While the leaders may be the people in the spotlight, they are quick to point to the people around them who helped them (the leaders) enter that spotlight. Their willingness to lift others inspires their colleagues’ and friends’ devotion and loyalty.

2. Good leaders are not overly dependent on others’ approval.

It is important for managers to express their support for their teams; good leaders must be independent of the approval of others. I explained in an article for The Chronicle of Philanthropy, that:[1]

“While a desire to be loved is natural, managers who prioritize approval from subordinates will become ineffective supervisors who may do employees harm. For example, a manager driven by a need for approval may shy away from delivering constructive feedback that could help an employee improve. A manager fearful of upsetting someone may tolerate behavior that degrades the work environment and culture.”

In yet another example, a manager who is dependent on the approval of others may not make decisions that could be deemed unpopular in the short run but necessary in the long run.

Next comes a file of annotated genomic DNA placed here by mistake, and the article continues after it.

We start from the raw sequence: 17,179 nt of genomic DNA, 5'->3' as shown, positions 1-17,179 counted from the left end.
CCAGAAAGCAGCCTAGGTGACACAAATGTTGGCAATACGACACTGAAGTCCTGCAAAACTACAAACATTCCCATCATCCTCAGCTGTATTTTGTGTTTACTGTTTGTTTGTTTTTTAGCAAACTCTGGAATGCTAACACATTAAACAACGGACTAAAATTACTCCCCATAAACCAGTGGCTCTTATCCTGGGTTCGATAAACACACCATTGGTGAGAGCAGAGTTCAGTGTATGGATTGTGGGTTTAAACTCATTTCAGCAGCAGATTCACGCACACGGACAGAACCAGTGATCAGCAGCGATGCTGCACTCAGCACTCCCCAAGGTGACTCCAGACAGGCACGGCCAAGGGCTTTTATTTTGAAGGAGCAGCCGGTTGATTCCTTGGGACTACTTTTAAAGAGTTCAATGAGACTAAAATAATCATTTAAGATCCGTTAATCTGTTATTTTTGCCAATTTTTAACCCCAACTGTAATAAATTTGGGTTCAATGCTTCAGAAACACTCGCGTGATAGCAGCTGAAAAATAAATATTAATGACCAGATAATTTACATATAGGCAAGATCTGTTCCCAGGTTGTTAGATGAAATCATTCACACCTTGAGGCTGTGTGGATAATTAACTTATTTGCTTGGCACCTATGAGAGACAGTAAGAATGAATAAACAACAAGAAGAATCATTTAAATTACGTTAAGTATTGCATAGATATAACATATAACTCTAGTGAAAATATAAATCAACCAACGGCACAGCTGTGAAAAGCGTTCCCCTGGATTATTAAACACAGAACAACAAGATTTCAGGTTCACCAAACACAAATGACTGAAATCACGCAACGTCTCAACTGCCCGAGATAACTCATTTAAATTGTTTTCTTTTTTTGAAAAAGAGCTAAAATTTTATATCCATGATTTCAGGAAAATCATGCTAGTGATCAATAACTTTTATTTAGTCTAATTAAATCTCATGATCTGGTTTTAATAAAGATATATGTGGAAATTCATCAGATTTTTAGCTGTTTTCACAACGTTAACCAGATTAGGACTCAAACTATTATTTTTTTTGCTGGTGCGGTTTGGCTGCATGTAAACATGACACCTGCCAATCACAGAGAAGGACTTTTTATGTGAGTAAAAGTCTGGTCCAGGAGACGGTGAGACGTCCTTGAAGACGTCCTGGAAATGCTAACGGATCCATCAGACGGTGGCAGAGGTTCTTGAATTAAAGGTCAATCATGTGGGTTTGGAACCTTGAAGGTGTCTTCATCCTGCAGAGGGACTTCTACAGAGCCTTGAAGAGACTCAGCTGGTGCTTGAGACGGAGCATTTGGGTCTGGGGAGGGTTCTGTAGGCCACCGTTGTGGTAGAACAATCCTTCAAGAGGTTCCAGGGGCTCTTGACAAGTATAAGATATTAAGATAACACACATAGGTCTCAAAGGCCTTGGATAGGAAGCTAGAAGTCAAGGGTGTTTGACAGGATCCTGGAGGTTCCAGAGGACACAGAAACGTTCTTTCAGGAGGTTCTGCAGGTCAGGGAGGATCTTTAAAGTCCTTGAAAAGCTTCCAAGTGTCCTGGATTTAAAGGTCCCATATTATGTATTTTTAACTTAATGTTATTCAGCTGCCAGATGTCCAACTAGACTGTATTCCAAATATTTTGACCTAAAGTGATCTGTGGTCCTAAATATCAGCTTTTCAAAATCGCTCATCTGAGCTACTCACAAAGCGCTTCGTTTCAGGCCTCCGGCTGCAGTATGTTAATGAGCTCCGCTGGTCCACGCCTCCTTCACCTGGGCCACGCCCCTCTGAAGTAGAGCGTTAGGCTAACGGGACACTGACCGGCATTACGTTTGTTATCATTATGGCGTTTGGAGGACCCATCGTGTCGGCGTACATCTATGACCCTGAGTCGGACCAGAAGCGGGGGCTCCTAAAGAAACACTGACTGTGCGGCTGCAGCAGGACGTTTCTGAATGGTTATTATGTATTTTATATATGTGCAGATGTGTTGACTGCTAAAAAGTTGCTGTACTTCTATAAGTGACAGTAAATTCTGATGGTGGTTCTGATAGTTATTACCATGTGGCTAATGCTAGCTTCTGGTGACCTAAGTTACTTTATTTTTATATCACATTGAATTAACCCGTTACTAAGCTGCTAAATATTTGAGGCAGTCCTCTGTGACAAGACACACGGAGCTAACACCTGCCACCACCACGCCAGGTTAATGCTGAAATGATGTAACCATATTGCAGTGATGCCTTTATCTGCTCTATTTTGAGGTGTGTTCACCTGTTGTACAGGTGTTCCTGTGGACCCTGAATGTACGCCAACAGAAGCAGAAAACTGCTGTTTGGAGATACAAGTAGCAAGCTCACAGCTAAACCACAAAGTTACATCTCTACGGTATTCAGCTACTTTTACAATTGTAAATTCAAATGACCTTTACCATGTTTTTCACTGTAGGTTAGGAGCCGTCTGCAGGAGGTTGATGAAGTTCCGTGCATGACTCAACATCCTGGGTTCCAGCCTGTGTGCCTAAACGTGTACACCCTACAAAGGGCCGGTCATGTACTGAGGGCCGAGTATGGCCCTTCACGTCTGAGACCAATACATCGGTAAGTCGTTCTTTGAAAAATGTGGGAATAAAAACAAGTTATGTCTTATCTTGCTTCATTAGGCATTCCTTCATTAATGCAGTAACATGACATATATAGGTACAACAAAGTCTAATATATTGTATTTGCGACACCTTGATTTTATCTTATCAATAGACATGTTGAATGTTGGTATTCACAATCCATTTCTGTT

Think of the coaches who integrated their sporting teams. Their decision to do so, may have seemed odd, and even wrong, in the moment, but time has proven that those leaders were on the right side of history.

3. Good leaders have the capacity to share the spotlight.

Attention is nice, but it is not the prime motivator for good leaders. Doing a good job is.

For this reason, good leaders are willing to share the spotlight. They aren’t threatened by a lack of attention, and they do not need credit for every accomplishment. They are too focused on their goal and too focused on the urgency of their work.

4. Good leaders are students.

In the same way that human beings are constantly evolving, so too are leaders. As long as you are living, you have the potential to learn. It doesn’t matter how much knowledge you think you have; you can always learn something new.

I have the experience of thinking I was doing everything right as a manager, only to receive conflicting feedback from my team. Perhaps my approach was not working for my team, and I had to be willing to hear their feedback to improve.